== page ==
Police Chief Search Proves Importance of Openness
In April, 2001 I used this space to contrast the way the cities of Raleigh and Durham went about choosing their new city managers. I explained then that whereas Raleigh’s city officials cloaked the process in secrecy and played silly cat-and-mouse games with the press and public, “the Durham way involves releasing the names of all candidates who are under serious consideration, honing the list to three or four finalists, bringing them to town for public tours and interviews, inviting comment from the local citizenry, including the entire council in the process, and giving local reporters the opportunity to visit the finalists home cities and write detailed profiles of them.”
Durham followed a similar process this year in its search for a new police chief to replace Teresa Chambers, who resigned earlier this year to become head of the U.S. Park Police. Although the final outcome isn’t known as of the date this is being written, the results to date have proven that “the Durham way” is the right way.
In July, Durham City Manager Marcia Conner (who herself was chosen via the selection process that I lauded 18 months ago) announced that three candidates were under consideration: Steve Chalmers, a veteran of the Durham force serving as interim chief; William Carcara, chief of police in Jefferson County, Kentucky; and Gregory Watkins, a retired deputy chief from Kansas City, Missouri. Over a two-week period the finalists were paraded before the public, the press and the police department. They submitted to citizens’ questions at a public forum. They gave interviews. And reporters from area newspapers and television stations dug into their backgrounds and profiled them in print and on the air.
Chalmers, the favorite of his Durham police colleagues and a majority of the city council members, apparently was eliminated in early August when the Oldani Group, the search firm hired by the city, raised questions about his truthfulness. Oldani officials said that Chalmers had denied ever having been “arrested or convicted,” but that he in fact had been arrested in 1982 on assault charges filed by his former wife, from whom he subsequently was divorced. Chalmers said he had misunderstood the question as asking whether he had been “arrested and convicted,” and he had answered “no” because his wife had dropped the assault charge.
On August 5, city manager Conner announced that she had chosen Watkins, who was the first choice of a 13-member citizens advisory board set up to help with the selection. For the next two weeks, Watkins gave interviews and basked in the glow of congratulatory columns and editorials.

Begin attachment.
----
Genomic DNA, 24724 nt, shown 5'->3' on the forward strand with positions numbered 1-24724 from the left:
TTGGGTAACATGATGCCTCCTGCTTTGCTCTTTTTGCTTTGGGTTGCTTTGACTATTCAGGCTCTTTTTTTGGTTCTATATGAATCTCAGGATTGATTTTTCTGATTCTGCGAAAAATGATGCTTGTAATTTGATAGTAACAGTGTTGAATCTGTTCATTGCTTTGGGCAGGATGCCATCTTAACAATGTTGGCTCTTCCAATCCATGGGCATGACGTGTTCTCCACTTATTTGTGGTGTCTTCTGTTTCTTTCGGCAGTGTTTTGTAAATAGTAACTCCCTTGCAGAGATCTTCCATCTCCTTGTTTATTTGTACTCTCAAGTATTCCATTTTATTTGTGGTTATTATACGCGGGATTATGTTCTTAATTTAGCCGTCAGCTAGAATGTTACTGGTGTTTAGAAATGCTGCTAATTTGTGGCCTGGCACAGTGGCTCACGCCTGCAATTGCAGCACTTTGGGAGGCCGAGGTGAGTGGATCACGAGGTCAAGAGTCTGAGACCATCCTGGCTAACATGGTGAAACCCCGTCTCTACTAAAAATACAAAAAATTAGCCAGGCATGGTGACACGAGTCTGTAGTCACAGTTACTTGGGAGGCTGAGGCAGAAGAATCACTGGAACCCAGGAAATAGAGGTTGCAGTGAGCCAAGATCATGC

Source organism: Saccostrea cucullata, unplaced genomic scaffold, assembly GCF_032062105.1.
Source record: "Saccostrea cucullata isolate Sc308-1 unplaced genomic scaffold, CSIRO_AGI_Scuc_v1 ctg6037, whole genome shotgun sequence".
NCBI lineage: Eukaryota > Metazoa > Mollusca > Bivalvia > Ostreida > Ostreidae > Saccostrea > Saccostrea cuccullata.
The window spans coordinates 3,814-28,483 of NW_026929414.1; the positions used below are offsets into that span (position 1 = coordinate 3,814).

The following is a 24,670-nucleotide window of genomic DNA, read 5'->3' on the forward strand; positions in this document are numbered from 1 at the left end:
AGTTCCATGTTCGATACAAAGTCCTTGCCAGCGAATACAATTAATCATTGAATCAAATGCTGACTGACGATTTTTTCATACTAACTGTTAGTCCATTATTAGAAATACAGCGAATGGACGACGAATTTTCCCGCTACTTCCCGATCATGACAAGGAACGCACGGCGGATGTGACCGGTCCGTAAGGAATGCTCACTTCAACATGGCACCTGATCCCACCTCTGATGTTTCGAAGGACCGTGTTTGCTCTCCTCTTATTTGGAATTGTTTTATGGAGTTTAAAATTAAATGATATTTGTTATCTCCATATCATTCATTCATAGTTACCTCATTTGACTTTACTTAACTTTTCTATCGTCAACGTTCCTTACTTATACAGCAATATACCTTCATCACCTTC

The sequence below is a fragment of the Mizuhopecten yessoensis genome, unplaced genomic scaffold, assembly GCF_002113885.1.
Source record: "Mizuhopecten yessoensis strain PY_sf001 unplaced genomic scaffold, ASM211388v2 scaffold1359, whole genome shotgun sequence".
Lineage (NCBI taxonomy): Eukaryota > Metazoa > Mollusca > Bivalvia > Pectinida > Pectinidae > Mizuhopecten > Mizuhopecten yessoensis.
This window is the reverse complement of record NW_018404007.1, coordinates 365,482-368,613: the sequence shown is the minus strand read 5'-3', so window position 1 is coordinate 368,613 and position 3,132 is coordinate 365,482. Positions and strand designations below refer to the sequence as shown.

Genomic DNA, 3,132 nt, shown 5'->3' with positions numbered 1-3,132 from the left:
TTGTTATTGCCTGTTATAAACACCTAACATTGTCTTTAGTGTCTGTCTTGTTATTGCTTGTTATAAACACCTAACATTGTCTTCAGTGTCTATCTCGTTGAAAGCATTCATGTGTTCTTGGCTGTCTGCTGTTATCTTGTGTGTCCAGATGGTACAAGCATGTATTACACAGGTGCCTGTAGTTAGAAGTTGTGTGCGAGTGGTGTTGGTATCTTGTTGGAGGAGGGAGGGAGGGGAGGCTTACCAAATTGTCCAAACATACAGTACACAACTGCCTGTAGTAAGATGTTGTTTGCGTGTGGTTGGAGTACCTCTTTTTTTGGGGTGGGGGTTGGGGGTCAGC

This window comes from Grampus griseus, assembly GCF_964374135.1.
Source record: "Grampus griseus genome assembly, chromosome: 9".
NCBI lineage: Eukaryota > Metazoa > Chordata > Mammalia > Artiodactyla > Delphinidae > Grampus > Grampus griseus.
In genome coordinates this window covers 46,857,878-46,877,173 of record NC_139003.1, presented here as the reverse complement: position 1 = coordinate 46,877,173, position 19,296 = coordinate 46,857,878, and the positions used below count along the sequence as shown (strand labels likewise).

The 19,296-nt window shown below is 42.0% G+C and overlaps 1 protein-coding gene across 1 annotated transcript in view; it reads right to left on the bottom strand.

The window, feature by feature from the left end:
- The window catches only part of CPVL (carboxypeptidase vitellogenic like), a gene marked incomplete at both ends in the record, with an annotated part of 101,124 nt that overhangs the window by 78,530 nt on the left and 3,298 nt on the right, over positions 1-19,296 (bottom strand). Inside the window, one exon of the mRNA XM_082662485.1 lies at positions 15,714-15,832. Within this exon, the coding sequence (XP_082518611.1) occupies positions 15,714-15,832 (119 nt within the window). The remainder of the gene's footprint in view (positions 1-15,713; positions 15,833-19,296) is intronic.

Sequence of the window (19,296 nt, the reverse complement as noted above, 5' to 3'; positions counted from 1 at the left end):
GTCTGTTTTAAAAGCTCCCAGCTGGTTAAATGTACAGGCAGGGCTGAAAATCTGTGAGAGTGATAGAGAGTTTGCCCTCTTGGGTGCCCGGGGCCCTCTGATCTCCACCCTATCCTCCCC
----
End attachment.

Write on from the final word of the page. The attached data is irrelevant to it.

Meanwhile, the reporters kept digging.
On August 22, reporters from The News & Observer interviewed both chief-designate Watkins and city manager Conner about some of their findings that the Oldani firm had missed. They asked about the fact that Watkins had been married six times; about Missouri court documents from 1992 in which his fourth wife alleged a pattern of physical and psychological abuse; about Kansas court documents from that same year showing that Watkins’ girl friend had accused him of threatening her and damaging her car, leading a judge to enter a restraining order against him; and about criminal charges, later expunged, stemming from the girlfriend’s accusations. That afternoon, two weeks before he was to be sworn in, Watkins resigned the office he had yet to hold.
In light of all that’s happened, it’s easy to understand why some Durham officials might question whether their way of selecting high-profile public appointees indeed is the right way. After all, Conner is embarrassed. Oldani is embarrassed. Watkins is embarrassed. And as of today, Durham still doesn’t have a police chief.
But the Durham way is the right way, and this sad episode proves it. True, the Durham way so far has produced more embarrassment than results, but it also has spared Durham the ignominy of finding out after the fact that its police chief has some nasty domestic skeletons in his legal closet that he didn’t bother to disclose when he was asked if there was anything in his background that might embarrass Durham.
As for the search firm, which has returned a portion of its fee in response to criticism from the city manager and council members, it deserves to be embarrassed. After all, if you are in the fact-finding business, you’re supposed to find the facts. Fortunately, Durham’s policy of disclosing finalists permitted society’s fact-finder, the press, to find out what the city’s paid consultants didn’t.
Yes, the Durham way is the right way.
It should be the law.